Remote Jarawa tribe kill poacher – exclusive interview shows Jarawa denouncing poaching on their land
|Jarawa, Andaman Islands |
Two days after members of the remote Jarawa tribe attacked a group of poachers inside their reserve, killing one and wounding three, Survival today released exclusive footage of the Jarawa, taken during a recent investigation in India’s Andaman Islands.
Survival’s Andamans campaigner, Sophie Grig, who was investigating the impact of poaching on the 320-strong hunter-gatherer tribe, managed to obtain the first-ever filmed interview with the Jarawa, despite their isolation within their protected reserve. Grig met the Jarawa as they voluntarily came out of their forest to complain to local administration officials about the poaching.
The invasion of their land by poachers poses a serious threat to the Jarawa, who have only had regular contact with the outside world since 1998. Poachers risk bringing in diseases to which the Jarawa have no immunity, and are rapidly depleting the wild foods that the Jarawa are totally dependent on. Entry to the Jarawa reserve by outsiders is illegal without a special permit, but poaching is now widespread.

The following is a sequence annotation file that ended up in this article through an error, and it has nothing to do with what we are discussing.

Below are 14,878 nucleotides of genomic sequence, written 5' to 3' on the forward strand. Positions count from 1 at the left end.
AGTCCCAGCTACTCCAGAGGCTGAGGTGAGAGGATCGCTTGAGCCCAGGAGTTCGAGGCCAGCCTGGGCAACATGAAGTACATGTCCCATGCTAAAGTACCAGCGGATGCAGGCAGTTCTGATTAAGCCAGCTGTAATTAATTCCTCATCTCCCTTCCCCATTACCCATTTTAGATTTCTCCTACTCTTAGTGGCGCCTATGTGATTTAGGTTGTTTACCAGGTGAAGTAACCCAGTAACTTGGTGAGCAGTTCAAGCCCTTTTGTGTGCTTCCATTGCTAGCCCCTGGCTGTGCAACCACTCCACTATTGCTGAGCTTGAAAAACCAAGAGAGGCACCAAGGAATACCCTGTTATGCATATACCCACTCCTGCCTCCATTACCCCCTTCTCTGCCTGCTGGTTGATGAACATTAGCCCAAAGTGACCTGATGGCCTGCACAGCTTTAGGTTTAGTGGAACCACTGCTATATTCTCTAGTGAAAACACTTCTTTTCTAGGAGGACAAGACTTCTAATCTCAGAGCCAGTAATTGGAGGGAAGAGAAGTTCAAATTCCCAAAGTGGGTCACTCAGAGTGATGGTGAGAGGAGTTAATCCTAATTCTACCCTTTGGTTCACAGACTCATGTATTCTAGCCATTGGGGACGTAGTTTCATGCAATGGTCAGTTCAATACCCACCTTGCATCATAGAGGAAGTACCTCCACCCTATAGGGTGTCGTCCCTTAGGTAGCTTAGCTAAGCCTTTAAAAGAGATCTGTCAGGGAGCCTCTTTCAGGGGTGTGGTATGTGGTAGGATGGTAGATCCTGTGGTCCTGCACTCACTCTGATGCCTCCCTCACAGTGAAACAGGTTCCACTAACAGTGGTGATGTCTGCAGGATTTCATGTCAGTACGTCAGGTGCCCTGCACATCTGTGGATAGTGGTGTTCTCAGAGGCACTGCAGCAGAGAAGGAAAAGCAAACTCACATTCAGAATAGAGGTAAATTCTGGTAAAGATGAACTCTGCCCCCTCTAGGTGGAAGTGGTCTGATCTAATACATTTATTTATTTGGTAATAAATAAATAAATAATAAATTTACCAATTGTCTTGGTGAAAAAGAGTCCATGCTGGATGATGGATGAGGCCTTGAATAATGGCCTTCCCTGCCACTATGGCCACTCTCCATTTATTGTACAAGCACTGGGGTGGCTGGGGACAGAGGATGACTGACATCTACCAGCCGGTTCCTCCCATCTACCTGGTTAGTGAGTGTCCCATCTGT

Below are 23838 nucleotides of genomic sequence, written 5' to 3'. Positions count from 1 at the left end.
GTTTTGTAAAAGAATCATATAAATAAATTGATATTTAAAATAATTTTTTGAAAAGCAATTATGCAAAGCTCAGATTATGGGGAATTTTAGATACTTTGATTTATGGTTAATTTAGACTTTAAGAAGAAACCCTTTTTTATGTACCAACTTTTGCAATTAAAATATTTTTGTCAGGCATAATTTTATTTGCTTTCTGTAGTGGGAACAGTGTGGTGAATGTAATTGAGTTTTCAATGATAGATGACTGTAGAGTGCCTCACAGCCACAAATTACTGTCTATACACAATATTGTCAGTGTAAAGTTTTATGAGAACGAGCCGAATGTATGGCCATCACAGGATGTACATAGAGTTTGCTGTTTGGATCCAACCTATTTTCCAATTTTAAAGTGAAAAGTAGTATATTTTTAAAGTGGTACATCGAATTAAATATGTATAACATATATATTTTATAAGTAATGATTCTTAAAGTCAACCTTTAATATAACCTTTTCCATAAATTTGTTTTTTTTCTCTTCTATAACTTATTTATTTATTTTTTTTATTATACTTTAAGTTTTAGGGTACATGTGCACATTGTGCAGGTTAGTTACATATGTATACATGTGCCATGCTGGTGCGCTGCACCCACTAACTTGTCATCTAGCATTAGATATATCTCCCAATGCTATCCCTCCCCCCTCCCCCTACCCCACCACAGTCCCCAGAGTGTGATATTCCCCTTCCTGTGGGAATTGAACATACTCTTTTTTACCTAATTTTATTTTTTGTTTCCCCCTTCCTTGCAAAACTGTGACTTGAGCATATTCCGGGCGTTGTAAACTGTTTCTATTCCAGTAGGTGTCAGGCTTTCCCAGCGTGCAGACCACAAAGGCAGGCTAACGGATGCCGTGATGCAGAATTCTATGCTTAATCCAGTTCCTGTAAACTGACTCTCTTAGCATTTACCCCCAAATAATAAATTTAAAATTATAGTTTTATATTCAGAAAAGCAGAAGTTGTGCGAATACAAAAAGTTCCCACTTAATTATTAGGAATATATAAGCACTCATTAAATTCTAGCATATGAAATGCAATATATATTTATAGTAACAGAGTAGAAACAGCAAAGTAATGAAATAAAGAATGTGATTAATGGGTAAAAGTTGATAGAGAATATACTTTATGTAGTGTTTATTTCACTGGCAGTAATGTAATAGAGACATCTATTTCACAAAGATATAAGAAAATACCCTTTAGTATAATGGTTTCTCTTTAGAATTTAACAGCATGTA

Sophie Grig said today, ‘The Jarawa repeatedly made it clear to me how upset they were by poachers invading their land – stealing their turtles, wild boar and other essential food. I heard many reports of poachers, both Burmese and local, going into the Jarawa’s reserve with impunity. I also heard alarming accounts of poachers sexually abusing Jarawa women and taking alcohol and tobacco into the reserve. Addiction to these substances would create a dangerous dependency for the Jarawa, who are still completely independent and self-sufficient.’
In September, frustrated by the invasion of their land by outsiders, a Jarawa hunting party captured two groups of poachers in their reserve, tied them to trees and then informed the authorities.
Survival’s director Stephen Corry said today, ‘The Jarawa have lived on their land, hunting in their forests and fishing in their creeks, for 60,000 years. But the number of poachers stealing their game has now become so great that the Jarawa see the real prospect of hunger for the first time. If the authorities don’t act fast to stop these poachers there will very likely be more such tragedies.’
Survival’s Andamans campaigner Sophie Grig is available for interview.
For more information please contact Miriam Ross at Survival International on (44) (0)7504 543 367 or email firstname.lastname@example.org
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